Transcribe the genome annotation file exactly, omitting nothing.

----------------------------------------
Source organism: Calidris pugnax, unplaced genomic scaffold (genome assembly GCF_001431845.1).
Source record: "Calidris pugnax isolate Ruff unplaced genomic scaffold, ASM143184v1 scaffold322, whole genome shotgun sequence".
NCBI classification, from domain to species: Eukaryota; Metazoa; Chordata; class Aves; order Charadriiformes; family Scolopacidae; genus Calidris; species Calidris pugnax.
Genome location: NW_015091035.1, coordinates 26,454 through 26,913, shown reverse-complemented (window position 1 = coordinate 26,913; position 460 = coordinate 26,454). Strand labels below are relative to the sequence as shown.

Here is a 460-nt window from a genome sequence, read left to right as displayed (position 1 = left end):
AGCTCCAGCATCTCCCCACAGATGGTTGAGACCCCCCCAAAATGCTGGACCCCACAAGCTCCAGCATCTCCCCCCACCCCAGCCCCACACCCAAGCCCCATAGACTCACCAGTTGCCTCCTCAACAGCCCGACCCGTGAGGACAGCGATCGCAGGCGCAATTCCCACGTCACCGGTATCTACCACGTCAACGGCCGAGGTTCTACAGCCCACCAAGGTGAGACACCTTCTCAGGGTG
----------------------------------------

Source organism: Calidris pugnax, unplaced genomic scaffold (genome assembly GCF_001431845.1).
Source record: "Calidris pugnax isolate Ruff unplaced genomic scaffold, ASM143184v1 scaffold322, whole genome shotgun sequence".
NCBI classification, from domain to species: Eukaryota; Metazoa; Chordata; class Aves; order Charadriiformes; family Scolopacidae; genus Calidris; species Calidris pugnax.
Genome location: NW_015091035.1, coordinates 26,454 through 26,913, shown reverse-complemented (window position 1 = coordinate 26,913; position 460 = coordinate 26,454). Strand labels below are relative to the sequence as shown.

Here is a 460-nt window from a genome sequence, read left to right as displayed (position 1 = left end):
AGCTCCAGCATCTCCCCACAGATGGTTGAGACCCCCCCAAAATGCTGGACCCCACAAGCTCCAGCATCTCCCCCCACCCCAGCCCCACACCCAAGCCCCATAGACTCACCAGTTGCCTCCTCAACAGCCCGACCCGTGAGGACAGCGATCGCAGGCGCAATTCCCACGTCACCGGTATCTACCACGTCAACGGCCGAGGTTCTACAGCCCACCAAGGTGAGACACCTTCTCAGGGTG